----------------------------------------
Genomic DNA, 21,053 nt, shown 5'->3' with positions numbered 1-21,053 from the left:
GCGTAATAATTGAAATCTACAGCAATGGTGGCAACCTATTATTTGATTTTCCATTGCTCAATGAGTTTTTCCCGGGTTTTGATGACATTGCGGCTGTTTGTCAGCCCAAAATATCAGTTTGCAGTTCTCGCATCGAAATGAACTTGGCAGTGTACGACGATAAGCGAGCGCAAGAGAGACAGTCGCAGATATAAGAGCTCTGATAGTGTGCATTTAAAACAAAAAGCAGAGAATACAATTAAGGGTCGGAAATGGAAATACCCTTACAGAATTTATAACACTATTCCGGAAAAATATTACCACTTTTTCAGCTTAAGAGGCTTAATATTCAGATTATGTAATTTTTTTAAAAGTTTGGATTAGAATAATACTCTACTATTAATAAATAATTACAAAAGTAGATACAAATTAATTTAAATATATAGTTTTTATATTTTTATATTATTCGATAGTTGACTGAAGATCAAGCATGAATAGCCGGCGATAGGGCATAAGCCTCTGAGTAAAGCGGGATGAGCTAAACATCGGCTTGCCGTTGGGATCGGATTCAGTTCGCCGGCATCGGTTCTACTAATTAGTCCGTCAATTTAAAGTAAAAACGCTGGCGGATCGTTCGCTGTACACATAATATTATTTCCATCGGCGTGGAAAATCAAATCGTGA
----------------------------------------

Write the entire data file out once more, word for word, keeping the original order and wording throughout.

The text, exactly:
Genomic DNA, 21,053 nt, shown 5'->3' with positions numbered 1-21,053 from the left:
GCGTAATAATTGAAATCTACAGCAATGGTGGCAACCTATTATTTGATTTTCCATTGCTCAATGAGTTTTTCCCGGGTTTTGATGACATTGCGGCTGTTTGTCAGCCCAAAATATCAGTTTGCAGTTCTCGCATCGAAATGAACTTGGCAGTGTACGACGATAAGCGAGCGCAAGAGAGACAGTCGCAGATATAAGAGCTCTGATAGTGTGCATTTAAAACAAAAAGCAGAGAATACAATTAAGGGTCGGAAATGGAAATACCCTTACAGAATTTATAACACTATTCCGGAAAAATATTACCACTTTTTCAGCTTAAGAGGCTTAATATTCAGATTATGTAATTTTTTTAAAAGTTTGGATTAGAATAATACTCTACTATTAATAAATAATTACAAAAGTAGATACAAATTAATTTAAATATATAGTTTTTATATTTTTATATTATTCGATAGTTGACTGAAGATCAAGCATGAATAGCCGGCGATAGGGCATAAGCCTCTGAGTAAAGCGGGATGAGCTAAACATCGGCTTGCCGTTGGGATCGGATTCAGTTCGCCGGCATCGGTTCTACTAATTAGTCCGTCAATTTAAAGTAAAAACGCTGGCGGATCGTTCGCTGTACACATAATATTATTTCCATCGGCGTGGAAAATCAAATCGTGA